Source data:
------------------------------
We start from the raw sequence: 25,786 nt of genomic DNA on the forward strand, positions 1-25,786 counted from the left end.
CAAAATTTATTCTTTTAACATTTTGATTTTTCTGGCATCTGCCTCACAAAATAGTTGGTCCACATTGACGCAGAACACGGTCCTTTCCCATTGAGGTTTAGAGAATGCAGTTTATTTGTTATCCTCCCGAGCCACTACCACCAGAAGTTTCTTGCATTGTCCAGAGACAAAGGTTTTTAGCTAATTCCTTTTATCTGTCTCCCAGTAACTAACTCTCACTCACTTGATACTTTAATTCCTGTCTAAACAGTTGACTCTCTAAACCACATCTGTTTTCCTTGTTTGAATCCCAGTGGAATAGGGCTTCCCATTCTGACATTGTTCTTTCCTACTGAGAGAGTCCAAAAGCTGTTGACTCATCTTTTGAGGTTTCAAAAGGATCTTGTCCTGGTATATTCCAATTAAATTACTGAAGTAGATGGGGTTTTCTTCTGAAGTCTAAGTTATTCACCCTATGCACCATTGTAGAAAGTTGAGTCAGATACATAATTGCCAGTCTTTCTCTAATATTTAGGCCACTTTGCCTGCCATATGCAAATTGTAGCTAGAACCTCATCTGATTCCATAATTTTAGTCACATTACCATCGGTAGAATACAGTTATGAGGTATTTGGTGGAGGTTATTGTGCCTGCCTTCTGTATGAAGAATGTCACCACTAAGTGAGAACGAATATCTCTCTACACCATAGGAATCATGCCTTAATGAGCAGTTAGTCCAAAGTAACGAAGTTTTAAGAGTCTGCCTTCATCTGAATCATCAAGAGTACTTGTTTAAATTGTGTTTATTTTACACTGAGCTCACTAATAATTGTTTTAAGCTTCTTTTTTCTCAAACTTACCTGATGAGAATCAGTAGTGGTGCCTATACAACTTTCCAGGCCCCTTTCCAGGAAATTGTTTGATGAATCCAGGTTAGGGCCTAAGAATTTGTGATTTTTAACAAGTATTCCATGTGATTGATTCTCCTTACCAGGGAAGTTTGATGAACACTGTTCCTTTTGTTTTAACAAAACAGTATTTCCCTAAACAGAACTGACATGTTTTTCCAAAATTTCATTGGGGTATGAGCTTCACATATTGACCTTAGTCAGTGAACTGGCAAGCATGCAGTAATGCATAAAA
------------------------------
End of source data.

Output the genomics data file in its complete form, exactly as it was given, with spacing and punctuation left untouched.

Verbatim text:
We start from the raw sequence: 25,786 nt of genomic DNA on the forward strand, positions 1-25,786 counted from the left end.
CAAAATTTATTCTTTTAACATTTTGATTTTTCTGGCATCTGCCTCACAAAATAGTTGGTCCACATTGACGCAGAACACGGTCCTTTCCCATTGAGGTTTAGAGAATGCAGTTTATTTGTTATCCTCCCGAGCCACTACCACCAGAAGTTTCTTGCATTGTCCAGAGACAAAGGTTTTTAGCTAATTCCTTTTATCTGTCTCCCAGTAACTAACTCTCACTCACTTGATACTTTAATTCCTGTCTAAACAGTTGACTCTCTAAACCACATCTGTTTTCCTTGTTTGAATCCCAGTGGAATAGGGCTTCCCATTCTGACATTGTTCTTTCCTACTGAGAGAGTCCAAAAGCTGTTGACTCATCTTTTGAGGTTTCAAAAGGATCTTGTCCTGGTATATTCCAATTAAATTACTGAAGTAGATGGGGTTTTCTTCTGAAGTCTAAGTTATTCACCCTATGCACCATTGTAGAAAGTTGAGTCAGATACATAATTGCCAGTCTTTCTCTAATATTTAGGCCACTTTGCCTGCCATATGCAAATTGTAGCTAGAACCTCATCTGATTCCATAATTTTAGTCACATTACCATCGGTAGAATACAGTTATGAGGTATTTGGTGGAGGTTATTGTGCCTGCCTTCTGTATGAAGAATGTCACCACTAAGTGAGAACGAATATCTCTCTACACCATAGGAATCATGCCTTAATGAGCAGTTAGTCCAAAGTAACGAAGTTTTAAGAGTCTGCCTTCATCTGAATCATCAAGAGTACTTGTTTAAATTGTGTTTATTTTACACTGAGCTCACTAATAATTGTTTTAAGCTTCTTTTTTCTCAAACTTACCTGATGAGAATCAGTAGTGGTGCCTATACAACTTTCCAGGCCCCTTTCCAGGAAATTGTTTGATGAATCCAGGTTAGGGCCTAAGAATTTGTGATTTTTAACAAGTATTCCATGTGATTGATTCTCCTTACCAGGGAAGTTTGATGAACACTGTTCCTTTTGTTTTAACAAAACAGTATTTCCCTAAACAGAACTGACATGTTTTTCCAAAATTTCATTGGGGTATGAGCTTCACATATTGACCTTAGTCAGTGAACTGGCAAGCATGCAGTAATGCATAAAA